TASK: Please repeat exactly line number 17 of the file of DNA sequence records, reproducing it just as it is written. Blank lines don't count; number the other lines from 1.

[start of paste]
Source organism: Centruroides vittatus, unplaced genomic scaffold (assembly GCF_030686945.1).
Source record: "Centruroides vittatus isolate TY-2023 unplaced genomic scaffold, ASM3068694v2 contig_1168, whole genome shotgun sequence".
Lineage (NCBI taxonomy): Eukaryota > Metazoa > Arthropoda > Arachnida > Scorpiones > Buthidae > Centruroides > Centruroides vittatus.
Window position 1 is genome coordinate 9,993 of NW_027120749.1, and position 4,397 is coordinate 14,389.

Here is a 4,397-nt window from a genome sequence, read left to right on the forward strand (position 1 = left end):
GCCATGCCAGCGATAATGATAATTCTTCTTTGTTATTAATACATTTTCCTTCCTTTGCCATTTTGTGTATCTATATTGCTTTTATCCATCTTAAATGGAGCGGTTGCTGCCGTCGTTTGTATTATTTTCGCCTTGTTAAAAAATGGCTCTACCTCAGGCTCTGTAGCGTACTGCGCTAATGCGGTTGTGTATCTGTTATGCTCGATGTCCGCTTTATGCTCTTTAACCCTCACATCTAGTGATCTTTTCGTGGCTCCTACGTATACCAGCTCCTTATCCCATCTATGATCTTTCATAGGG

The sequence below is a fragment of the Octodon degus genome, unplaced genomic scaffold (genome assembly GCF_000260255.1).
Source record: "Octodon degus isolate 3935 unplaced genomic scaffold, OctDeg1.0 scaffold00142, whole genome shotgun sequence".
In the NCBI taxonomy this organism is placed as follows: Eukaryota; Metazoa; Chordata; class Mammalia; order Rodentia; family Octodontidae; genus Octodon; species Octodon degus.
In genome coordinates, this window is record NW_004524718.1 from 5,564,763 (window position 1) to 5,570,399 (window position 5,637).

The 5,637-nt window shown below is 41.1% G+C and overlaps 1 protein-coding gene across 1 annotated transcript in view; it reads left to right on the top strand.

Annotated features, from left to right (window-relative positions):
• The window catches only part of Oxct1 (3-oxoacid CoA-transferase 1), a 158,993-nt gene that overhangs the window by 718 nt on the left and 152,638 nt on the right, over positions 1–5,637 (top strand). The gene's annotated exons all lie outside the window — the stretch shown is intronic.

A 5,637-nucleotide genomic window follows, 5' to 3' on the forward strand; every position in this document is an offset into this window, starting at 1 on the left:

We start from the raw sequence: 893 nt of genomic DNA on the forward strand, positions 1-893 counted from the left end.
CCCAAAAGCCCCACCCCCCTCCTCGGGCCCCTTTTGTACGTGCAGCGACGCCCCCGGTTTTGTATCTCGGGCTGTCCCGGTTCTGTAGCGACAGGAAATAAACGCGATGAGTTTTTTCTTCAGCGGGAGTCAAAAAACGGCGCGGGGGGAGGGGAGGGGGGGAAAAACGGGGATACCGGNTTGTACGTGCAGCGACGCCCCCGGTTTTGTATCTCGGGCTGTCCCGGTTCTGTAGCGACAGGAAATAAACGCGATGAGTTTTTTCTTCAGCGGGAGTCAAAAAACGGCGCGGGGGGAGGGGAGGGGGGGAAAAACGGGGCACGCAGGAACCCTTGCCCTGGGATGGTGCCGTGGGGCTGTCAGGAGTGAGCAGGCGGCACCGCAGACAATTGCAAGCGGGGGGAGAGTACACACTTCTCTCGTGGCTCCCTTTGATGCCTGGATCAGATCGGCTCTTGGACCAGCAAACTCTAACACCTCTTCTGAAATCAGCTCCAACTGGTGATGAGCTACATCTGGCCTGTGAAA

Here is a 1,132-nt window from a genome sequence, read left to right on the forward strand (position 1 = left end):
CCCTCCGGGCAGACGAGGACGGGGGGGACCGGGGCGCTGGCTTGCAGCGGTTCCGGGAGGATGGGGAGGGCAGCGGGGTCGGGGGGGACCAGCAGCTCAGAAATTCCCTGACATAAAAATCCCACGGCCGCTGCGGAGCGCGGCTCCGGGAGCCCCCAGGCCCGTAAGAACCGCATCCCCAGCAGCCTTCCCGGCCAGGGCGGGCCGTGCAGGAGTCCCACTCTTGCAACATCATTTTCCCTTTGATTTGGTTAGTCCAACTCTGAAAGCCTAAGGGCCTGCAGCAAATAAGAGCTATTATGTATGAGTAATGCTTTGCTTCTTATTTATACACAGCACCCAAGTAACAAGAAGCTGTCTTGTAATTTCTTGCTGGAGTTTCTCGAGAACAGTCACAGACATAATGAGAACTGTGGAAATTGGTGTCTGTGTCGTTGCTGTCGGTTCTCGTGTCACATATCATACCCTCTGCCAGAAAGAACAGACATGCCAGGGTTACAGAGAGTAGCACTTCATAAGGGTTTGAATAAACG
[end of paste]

Here is a 1,132-nt window from a genome sequence, read left to right on the forward strand (position 1 = left end):